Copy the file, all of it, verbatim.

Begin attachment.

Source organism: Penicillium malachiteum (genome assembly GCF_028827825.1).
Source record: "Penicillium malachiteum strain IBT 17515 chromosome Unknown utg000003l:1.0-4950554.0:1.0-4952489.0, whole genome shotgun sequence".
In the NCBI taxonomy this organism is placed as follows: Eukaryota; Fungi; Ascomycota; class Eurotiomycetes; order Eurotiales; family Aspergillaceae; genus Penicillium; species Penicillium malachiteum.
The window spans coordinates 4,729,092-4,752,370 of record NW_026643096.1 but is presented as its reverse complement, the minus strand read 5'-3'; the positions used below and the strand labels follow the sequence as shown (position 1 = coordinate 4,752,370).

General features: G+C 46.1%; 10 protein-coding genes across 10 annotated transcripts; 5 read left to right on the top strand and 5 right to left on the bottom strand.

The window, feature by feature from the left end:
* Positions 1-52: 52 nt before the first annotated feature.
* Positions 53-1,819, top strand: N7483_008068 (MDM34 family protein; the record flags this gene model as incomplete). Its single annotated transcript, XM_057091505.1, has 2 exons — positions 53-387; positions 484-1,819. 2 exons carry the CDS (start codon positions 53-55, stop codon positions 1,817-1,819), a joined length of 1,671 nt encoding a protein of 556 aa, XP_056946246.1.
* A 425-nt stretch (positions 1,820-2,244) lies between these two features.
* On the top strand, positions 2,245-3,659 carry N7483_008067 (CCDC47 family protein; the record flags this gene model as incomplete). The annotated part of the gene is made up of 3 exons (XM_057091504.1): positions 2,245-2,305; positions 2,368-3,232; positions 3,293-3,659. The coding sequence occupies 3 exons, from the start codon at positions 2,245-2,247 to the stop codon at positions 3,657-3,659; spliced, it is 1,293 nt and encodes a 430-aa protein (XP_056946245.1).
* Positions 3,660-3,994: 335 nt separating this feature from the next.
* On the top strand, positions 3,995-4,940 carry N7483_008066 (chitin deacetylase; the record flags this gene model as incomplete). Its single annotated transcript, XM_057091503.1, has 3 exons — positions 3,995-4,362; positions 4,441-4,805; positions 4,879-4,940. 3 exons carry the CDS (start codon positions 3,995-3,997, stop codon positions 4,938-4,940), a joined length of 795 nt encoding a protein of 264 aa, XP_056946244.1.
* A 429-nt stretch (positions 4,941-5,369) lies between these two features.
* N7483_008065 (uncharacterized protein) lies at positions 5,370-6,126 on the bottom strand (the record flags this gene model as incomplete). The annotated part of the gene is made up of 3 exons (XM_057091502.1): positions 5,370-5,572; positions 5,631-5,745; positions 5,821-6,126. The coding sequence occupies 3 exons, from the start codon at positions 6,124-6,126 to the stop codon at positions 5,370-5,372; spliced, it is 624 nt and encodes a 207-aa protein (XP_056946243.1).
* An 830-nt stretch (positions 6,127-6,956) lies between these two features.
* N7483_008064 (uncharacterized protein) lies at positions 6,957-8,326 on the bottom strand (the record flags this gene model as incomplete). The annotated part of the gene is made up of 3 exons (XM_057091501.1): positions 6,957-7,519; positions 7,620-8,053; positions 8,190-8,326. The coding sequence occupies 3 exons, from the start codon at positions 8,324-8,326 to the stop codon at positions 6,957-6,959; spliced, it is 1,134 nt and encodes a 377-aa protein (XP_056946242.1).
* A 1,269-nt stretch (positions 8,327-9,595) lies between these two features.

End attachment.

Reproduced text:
Source organism: Penicillium malachiteum (genome assembly GCF_028827825.1).
Source record: "Penicillium malachiteum strain IBT 17515 chromosome Unknown utg000003l:1.0-4950554.0:1.0-4952489.0, whole genome shotgun sequence".
In the NCBI taxonomy this organism is placed as follows: Eukaryota; Fungi; Ascomycota; class Eurotiomycetes; order Eurotiales; family Aspergillaceae; genus Penicillium; species Penicillium malachiteum.
The window spans coordinates 4,729,092-4,752,370 of record NW_026643096.1 but is presented as its reverse complement, the minus strand read 5'-3'; the positions used below and the strand labels follow the sequence as shown (position 1 = coordinate 4,752,370).

General features: G+C 46.1%; 10 protein-coding genes across 10 annotated transcripts; 5 read left to right on the top strand and 5 right to left on the bottom strand.

The window, feature by feature from the left end:
* Positions 1-52: 52 nt before the first annotated feature.
* Positions 53-1,819, top strand: N7483_008068 (MDM34 family protein; the record flags this gene model as incomplete). Its single annotated transcript, XM_057091505.1, has 2 exons — positions 53-387; positions 484-1,819. 2 exons carry the CDS (start codon positions 53-55, stop codon positions 1,817-1,819), a joined length of 1,671 nt encoding a protein of 556 aa, XP_056946246.1.
* A 425-nt stretch (positions 1,820-2,244) lies between these two features.
* On the top strand, positions 2,245-3,659 carry N7483_008067 (CCDC47 family protein; the record flags this gene model as incomplete). The annotated part of the gene is made up of 3 exons (XM_057091504.1): positions 2,245-2,305; positions 2,368-3,232; positions 3,293-3,659. The coding sequence occupies 3 exons, from the start codon at positions 2,245-2,247 to the stop codon at positions 3,657-3,659; spliced, it is 1,293 nt and encodes a 430-aa protein (XP_056946245.1).
* Positions 3,660-3,994: 335 nt separating this feature from the next.
* On the top strand, positions 3,995-4,940 carry N7483_008066 (chitin deacetylase; the record flags this gene model as incomplete). Its single annotated transcript, XM_057091503.1, has 3 exons — positions 3,995-4,362; positions 4,441-4,805; positions 4,879-4,940. 3 exons carry the CDS (start codon positions 3,995-3,997, stop codon positions 4,938-4,940), a joined length of 795 nt encoding a protein of 264 aa, XP_056946244.1.
* A 429-nt stretch (positions 4,941-5,369) lies between these two features.
* N7483_008065 (uncharacterized protein) lies at positions 5,370-6,126 on the bottom strand (the record flags this gene model as incomplete). The annotated part of the gene is made up of 3 exons (XM_057091502.1): positions 5,370-5,572; positions 5,631-5,745; positions 5,821-6,126. The coding sequence occupies 3 exons, from the start codon at positions 6,124-6,126 to the stop codon at positions 5,370-5,372; spliced, it is 624 nt and encodes a 207-aa protein (XP_056946243.1).
* An 830-nt stretch (positions 6,127-6,956) lies between these two features.
* N7483_008064 (uncharacterized protein) lies at positions 6,957-8,326 on the bottom strand (the record flags this gene model as incomplete). The annotated part of the gene is made up of 3 exons (XM_057091501.1): positions 6,957-7,519; positions 7,620-8,053; positions 8,190-8,326. The coding sequence occupies 3 exons, from the start codon at positions 8,324-8,326 to the stop codon at positions 6,957-6,959; spliced, it is 1,134 nt and encodes a 377-aa protein (XP_056946242.1).
* A 1,269-nt stretch (positions 8,327-9,595) lies between these two features.